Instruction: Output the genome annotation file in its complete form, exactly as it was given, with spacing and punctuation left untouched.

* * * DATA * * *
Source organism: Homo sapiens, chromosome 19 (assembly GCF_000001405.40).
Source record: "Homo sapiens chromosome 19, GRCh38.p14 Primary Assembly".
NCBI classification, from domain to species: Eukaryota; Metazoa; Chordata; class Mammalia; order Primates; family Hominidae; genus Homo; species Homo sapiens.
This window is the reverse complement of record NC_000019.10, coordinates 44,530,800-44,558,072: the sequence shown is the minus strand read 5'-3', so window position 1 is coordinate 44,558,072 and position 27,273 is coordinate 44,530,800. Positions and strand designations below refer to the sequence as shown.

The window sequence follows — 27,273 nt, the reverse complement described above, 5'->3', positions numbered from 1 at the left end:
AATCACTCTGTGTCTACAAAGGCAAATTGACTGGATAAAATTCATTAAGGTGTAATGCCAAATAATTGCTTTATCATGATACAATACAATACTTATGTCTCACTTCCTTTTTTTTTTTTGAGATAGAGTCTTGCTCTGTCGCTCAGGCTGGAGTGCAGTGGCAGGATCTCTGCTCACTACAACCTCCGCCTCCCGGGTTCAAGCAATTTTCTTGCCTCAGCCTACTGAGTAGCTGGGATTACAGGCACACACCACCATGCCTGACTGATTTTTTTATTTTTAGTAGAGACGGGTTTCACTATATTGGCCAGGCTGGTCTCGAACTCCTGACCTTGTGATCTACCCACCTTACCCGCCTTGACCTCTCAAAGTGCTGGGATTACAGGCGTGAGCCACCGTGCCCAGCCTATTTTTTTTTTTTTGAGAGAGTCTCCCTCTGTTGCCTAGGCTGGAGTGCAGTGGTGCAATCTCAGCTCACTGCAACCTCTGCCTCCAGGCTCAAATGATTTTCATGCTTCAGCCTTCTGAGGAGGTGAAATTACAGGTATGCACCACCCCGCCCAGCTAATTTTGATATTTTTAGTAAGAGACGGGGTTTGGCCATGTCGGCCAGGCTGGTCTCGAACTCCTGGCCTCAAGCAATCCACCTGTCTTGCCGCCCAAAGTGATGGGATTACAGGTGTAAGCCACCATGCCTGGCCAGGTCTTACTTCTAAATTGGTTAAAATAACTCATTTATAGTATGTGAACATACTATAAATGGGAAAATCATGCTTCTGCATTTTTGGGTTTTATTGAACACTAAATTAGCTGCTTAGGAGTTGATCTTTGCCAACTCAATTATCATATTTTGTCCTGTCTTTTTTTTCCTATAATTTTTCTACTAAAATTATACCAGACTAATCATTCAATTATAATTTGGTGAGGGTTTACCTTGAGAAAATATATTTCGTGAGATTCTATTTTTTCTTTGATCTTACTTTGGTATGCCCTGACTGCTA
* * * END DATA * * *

Source organism: Homo sapiens, chromosome 19 (assembly GCF_000001405.40).
Source record: "Homo sapiens chromosome 19, GRCh38.p14 Primary Assembly".
NCBI classification, from domain to species: Eukaryota; Metazoa; Chordata; class Mammalia; order Primates; family Hominidae; genus Homo; species Homo sapiens.
This window is the reverse complement of record NC_000019.10, coordinates 44,530,800-44,558,072: the sequence shown is the minus strand read 5'-3', so window position 1 is coordinate 44,558,072 and position 27,273 is coordinate 44,530,800. Positions and strand designations below refer to the sequence as shown.

The window sequence follows — 27,273 nt, the reverse complement described above, 5'->3', positions numbered from 1 at the left end:
AATCACTCTGTGTCTACAAAGGCAAATTGACTGGATAAAATTCATTAAGGTGTAATGCCAAATAATTGCTTTATCATGATACAATACAATACTTATGTCTCACTTCCTTTTTTTTTTTTGAGATAGAGTCTTGCTCTGTCGCTCAGGCTGGAGTGCAGTGGCAGGATCTCTGCTCACTACAACCTCCGCCTCCCGGGTTCAAGCAATTTTCTTGCCTCAGCCTACTGAGTAGCTGGGATTACAGGCACACACCACCATGCCTGACTGATTTTTTTATTTTTAGTAGAGACGGGTTTCACTATATTGGCCAGGCTGGTCTCGAACTCCTGACCTTGTGATCTACCCACCTTACCCGCCTTGACCTCTCAAAGTGCTGGGATTACAGGCGTGAGCCACCGTGCCCAGCCTATTTTTTTTTTTTTGAGAGAGTCTCCCTCTGTTGCCTAGGCTGGAGTGCAGTGGTGCAATCTCAGCTCACTGCAACCTCTGCCTCCAGGCTCAAATGATTTTCATGCTTCAGCCTTCTGAGGAGGTGAAATTACAGGTATGCACCACCCCGCCCAGCTAATTTTGATATTTTTAGTAAGAGACGGGGTTTGGCCATGTCGGCCAGGCTGGTCTCGAACTCCTGGCCTCAAGCAATCCACCTGTCTTGCCGCCCAAAGTGATGGGATTACAGGTGTAAGCCACCATGCCTGGCCAGGTCTTACTTCTAAATTGGTTAAAATAACTCATTTATAGTATGTGAACATACTATAAATGGGAAAATCATGCTTCTGCATTTTTGGGTTTTATTGAACACTAAATTAGCTGCTTAGGAGTTGATCTTTGCCAACTCAATTATCATATTTTGTCCTGTCTTTTTTTTCCTATAATTTTTCTACTAAAATTATACCAGACTAATCATTCAATTATAATTTGGTGAGGGTTTACCTTGAGAAAATATATTTCGTGAGATTCTATTTTTTCTTTGATCTTACTTTGGTATGCCCTGACTGCTA